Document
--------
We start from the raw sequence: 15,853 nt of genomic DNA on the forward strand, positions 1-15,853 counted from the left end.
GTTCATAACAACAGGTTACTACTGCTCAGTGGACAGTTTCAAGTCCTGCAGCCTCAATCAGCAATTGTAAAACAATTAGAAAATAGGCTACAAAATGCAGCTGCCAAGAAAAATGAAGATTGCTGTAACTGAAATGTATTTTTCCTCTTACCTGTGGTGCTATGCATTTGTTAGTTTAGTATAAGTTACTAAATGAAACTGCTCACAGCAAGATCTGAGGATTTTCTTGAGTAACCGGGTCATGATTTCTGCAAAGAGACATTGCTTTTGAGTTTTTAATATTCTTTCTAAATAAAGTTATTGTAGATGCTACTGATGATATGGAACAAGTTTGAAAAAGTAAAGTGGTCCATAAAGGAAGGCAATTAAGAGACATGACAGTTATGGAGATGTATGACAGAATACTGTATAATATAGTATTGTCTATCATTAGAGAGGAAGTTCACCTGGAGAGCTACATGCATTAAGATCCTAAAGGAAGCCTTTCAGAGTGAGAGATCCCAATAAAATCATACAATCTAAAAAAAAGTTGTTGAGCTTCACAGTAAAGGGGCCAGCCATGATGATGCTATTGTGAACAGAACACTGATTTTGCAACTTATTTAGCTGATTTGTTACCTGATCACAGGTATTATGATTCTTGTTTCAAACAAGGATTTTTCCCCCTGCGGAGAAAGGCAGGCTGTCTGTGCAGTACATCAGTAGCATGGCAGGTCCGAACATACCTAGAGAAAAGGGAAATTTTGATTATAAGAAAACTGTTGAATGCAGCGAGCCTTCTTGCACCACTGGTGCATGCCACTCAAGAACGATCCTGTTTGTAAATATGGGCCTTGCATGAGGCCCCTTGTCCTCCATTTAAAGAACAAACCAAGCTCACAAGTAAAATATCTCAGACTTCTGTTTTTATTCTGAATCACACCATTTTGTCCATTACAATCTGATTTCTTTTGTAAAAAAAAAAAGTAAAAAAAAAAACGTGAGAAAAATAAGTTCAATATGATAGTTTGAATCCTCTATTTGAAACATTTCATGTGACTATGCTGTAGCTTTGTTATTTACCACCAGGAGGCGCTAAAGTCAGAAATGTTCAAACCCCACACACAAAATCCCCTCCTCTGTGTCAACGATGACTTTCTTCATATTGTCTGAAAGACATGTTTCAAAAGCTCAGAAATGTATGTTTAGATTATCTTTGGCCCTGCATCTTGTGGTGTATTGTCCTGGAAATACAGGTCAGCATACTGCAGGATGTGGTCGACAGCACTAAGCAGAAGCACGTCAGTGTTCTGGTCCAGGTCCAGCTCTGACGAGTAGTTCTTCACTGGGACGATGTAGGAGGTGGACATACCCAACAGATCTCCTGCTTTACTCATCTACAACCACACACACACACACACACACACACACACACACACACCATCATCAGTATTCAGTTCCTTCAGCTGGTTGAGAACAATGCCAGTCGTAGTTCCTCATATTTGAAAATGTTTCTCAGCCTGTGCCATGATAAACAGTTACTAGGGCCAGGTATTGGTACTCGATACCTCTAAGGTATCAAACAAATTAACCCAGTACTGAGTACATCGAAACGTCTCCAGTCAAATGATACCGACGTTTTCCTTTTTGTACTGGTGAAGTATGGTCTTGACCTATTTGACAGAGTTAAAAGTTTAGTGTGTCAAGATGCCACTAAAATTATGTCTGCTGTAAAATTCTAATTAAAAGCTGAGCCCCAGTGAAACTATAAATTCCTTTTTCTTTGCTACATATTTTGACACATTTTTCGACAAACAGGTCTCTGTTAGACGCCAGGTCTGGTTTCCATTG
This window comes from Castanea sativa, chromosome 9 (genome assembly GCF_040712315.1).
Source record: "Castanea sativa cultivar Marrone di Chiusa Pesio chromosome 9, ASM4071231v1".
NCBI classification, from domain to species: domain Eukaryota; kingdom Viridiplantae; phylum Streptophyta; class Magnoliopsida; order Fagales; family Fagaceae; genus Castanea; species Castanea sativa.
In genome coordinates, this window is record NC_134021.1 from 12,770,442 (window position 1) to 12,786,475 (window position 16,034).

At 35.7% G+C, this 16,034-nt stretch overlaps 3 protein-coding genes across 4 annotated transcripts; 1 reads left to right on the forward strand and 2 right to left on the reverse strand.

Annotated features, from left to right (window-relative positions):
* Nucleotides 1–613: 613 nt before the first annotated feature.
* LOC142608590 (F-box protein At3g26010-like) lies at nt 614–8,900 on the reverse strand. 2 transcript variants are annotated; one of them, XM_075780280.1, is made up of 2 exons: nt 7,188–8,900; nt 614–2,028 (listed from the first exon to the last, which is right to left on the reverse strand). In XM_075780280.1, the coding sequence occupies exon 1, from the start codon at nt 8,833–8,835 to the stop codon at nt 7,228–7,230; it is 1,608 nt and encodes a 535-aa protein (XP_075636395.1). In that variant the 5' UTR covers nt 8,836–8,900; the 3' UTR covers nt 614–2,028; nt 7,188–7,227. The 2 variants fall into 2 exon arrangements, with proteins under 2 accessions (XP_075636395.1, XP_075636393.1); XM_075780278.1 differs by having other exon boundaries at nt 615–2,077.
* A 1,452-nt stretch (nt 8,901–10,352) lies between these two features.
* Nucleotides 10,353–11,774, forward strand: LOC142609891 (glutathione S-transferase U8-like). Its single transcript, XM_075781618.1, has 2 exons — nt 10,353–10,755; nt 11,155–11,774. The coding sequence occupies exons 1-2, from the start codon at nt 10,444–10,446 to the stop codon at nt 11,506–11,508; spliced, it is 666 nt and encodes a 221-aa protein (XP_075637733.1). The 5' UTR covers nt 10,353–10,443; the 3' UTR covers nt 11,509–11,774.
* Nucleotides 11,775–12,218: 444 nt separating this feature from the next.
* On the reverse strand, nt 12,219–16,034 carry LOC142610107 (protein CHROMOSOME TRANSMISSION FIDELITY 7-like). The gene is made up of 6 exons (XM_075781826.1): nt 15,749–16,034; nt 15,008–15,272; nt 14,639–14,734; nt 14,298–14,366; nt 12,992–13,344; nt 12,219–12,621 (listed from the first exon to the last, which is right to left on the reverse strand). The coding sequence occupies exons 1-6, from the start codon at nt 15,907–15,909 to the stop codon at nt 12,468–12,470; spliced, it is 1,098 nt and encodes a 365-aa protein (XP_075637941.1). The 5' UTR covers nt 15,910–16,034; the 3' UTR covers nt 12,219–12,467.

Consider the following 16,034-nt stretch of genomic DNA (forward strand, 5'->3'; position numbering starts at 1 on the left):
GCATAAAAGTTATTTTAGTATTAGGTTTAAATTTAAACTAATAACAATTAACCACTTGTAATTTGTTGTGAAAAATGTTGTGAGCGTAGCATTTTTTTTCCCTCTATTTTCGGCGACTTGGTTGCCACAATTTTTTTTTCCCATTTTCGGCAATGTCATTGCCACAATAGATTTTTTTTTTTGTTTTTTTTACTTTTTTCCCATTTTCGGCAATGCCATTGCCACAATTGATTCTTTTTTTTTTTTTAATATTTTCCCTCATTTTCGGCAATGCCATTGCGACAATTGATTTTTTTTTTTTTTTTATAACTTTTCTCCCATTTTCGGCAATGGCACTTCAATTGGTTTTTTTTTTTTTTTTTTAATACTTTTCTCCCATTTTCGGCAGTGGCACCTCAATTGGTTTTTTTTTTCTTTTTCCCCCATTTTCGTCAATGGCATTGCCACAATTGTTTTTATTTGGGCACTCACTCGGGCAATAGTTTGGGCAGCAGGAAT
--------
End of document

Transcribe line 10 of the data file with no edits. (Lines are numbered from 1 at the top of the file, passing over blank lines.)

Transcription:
* LOC142608590 (F-box protein At3g26010-like) lies at nt 614–8,900 on the reverse strand. 2 transcript variants are annotated; one of them, XM_075780280.1, is made up of 2 exons: nt 7,188–8,900; nt 614–2,028 (listed from the first exon to the last, which is right to left on the reverse strand). In XM_075780280.1, the coding sequence occupies exon 1, from the start codon at nt 8,833–8,835 to the stop codon at nt 7,228–7,230; it is 1,608 nt and encodes a 535-aa protein (XP_075636395.1). In that variant the 5' UTR covers nt 8,836–8,900; the 3' UTR covers nt 614–2,028; nt 7,188–7,227. The 2 variants fall into 2 exon arrangements, with proteins under 2 accessions (XP_075636395.1, XP_075636393.1); XM_075780278.1 differs by having other exon boundaries at nt 615–2,077.